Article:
Monday, May 15

Blodeuedd's Review: Nine Folds Make A Paper Swan by Ruth Gilligan

At the start of the twentieth century, a young girl and her family emigrate from Lithuania in search of a better life in America, only to land on the Emerald Isle instead. In 1958, a mute Jewish boy locked away in a mental institution outside of Dublin forms an unlikely friendship with a man consumed by the story of the love he lost nearly two decades earlier. And in present-day London, an Irish journalist is forced to confront her conflicting notions of identity and family when her Jewish boyfriend asks her to make a true leap of faith. These three arcs, which span generations and intertwine in revelatory ways, come together to tell the haunting story of Ireland’s all-but-forgotten Jewish community. Ruth Gilligan’s beautiful and heartbreaking Nine Folds Make a Paper Swan explores the question of just how far we will go to understand who we really are, and to feel at home in the world. 

My thoughts:
There are 3 POVs in this book. Ruth's family was on their way to America, escaping Lithuania, but ended up in Ireland. She grows up there, makes a life there. I would have wished more of her story, Ireland changing and all that, instead it moved pretty past and we got tidbits here and there.

The second POV was my least fav, a boy in a mental institution, he has stopped talking and well, he just there.

The third POV was my favorite. Ashling loves her boyfriend but he wants to marry a Jewish girl, and she is wondering if she should convert.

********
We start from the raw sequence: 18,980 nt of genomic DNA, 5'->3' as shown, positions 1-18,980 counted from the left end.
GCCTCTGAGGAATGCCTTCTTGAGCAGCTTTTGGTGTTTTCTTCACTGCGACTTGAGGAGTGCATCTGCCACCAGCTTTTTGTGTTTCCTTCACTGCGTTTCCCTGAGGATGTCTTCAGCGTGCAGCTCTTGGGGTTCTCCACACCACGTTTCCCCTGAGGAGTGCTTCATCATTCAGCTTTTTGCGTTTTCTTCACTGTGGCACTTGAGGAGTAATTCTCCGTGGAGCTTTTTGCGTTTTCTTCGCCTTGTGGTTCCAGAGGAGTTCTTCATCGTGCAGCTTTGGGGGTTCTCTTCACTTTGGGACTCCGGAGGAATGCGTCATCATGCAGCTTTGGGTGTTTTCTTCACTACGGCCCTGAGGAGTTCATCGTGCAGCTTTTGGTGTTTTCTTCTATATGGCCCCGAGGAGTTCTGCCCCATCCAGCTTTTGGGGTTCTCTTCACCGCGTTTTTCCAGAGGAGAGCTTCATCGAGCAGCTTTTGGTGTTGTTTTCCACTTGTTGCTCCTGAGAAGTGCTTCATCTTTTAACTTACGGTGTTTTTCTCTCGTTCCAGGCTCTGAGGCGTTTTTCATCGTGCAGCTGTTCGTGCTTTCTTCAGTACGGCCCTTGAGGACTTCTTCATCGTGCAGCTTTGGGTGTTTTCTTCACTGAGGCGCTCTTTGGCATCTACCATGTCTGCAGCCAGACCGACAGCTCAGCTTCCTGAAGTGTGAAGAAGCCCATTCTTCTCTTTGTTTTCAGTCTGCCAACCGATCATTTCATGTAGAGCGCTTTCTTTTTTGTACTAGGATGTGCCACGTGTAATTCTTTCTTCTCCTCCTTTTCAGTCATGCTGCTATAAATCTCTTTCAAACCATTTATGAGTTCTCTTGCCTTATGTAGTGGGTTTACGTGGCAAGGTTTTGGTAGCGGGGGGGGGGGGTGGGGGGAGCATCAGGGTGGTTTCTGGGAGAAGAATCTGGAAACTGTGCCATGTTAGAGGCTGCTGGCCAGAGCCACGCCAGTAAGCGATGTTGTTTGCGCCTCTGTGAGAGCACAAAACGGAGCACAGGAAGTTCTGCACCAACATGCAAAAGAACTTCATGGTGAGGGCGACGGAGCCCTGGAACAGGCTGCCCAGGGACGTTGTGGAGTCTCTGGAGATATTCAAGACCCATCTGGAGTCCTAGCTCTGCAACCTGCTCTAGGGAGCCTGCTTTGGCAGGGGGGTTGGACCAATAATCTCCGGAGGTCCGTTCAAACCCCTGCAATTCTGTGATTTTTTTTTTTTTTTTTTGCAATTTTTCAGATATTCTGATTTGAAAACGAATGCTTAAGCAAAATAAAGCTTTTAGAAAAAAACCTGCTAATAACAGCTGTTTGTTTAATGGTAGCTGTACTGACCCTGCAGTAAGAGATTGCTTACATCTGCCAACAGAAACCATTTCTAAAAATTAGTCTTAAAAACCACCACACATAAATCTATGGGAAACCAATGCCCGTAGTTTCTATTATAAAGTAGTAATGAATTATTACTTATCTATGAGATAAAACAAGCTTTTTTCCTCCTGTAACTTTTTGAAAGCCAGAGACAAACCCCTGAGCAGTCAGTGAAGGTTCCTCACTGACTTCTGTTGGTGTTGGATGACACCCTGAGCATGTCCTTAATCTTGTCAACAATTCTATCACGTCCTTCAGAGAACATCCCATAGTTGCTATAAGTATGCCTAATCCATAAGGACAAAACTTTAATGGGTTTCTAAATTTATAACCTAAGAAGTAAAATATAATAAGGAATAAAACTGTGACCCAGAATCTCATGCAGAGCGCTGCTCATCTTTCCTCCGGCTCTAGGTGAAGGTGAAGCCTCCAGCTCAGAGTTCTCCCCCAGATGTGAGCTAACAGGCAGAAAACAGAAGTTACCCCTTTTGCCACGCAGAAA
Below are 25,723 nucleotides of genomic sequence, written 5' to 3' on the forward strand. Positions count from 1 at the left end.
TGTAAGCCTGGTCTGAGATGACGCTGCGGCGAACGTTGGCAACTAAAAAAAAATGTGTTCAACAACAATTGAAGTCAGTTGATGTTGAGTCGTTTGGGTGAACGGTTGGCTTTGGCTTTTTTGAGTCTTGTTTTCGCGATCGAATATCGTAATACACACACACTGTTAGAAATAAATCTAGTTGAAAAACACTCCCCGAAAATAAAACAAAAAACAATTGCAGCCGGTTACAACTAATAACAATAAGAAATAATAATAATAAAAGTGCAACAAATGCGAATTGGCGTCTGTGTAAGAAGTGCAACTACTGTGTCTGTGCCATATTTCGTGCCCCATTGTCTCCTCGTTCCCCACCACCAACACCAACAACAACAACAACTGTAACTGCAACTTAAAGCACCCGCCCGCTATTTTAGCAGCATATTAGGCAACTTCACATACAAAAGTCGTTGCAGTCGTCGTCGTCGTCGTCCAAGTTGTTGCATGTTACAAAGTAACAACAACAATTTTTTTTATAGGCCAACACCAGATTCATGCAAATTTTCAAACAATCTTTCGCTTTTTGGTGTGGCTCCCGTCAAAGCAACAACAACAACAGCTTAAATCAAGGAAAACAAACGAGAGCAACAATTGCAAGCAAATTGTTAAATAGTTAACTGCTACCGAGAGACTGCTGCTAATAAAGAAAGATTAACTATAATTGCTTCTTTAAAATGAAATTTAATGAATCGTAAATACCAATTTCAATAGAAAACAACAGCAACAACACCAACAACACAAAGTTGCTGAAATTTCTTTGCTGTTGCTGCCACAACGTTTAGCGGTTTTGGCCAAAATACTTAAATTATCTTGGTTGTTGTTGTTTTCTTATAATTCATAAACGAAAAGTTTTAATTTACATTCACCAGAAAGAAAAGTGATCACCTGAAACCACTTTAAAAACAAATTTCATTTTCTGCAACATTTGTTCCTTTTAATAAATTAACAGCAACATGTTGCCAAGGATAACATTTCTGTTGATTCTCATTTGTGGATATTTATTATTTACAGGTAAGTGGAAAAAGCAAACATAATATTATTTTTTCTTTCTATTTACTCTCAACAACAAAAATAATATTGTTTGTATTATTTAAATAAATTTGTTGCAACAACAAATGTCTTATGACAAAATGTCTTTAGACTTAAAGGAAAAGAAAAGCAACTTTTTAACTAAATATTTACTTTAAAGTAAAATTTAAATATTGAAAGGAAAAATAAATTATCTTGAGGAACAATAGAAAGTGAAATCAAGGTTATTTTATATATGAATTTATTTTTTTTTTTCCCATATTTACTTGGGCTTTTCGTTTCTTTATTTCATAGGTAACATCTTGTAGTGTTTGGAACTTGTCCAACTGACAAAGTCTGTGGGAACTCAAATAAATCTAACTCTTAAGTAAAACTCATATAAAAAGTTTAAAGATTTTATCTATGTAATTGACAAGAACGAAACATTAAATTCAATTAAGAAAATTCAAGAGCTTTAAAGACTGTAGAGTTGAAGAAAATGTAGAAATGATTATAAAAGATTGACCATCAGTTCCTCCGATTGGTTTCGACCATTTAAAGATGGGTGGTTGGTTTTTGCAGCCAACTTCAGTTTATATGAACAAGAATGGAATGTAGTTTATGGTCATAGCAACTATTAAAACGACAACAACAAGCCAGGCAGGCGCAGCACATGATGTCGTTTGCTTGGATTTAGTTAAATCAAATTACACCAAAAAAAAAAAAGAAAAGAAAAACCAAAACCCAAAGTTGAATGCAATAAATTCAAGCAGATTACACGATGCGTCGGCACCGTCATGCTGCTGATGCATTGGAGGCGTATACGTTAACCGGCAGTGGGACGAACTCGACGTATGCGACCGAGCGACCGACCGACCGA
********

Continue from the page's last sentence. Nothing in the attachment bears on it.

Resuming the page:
But honestly, I wish the book had been longer, or one narrator could have been skipped so the other stories could have gotten more time. I wanted more flesh on the bones. I wanted to get to know them more. It made it confusing at time too when a new chapter started, but whose was it? Someone just started talking. It could have done with some header or something.

Why am I thinking of Joyce was not like that, but they all did think a lot. We did not really see things around them. Things that were happening, it really was a character novel instead and we were in their heads.

Jewish lives in Ireland. Different generations and interwoven stories.

Paperback, 336 pages
Expected publication: April 6th 2017 by Atlantic Books
Historical fiction / Fiction
For review


Melliane said...

It looks nice in a whole even if you wanted more

Anachronist said...

Pity not all POVs were up your scratch.

Carole Rae said...

Writing multiple POVs can be rough.

Blodeuedd said...

Eh it happens, cant love all povs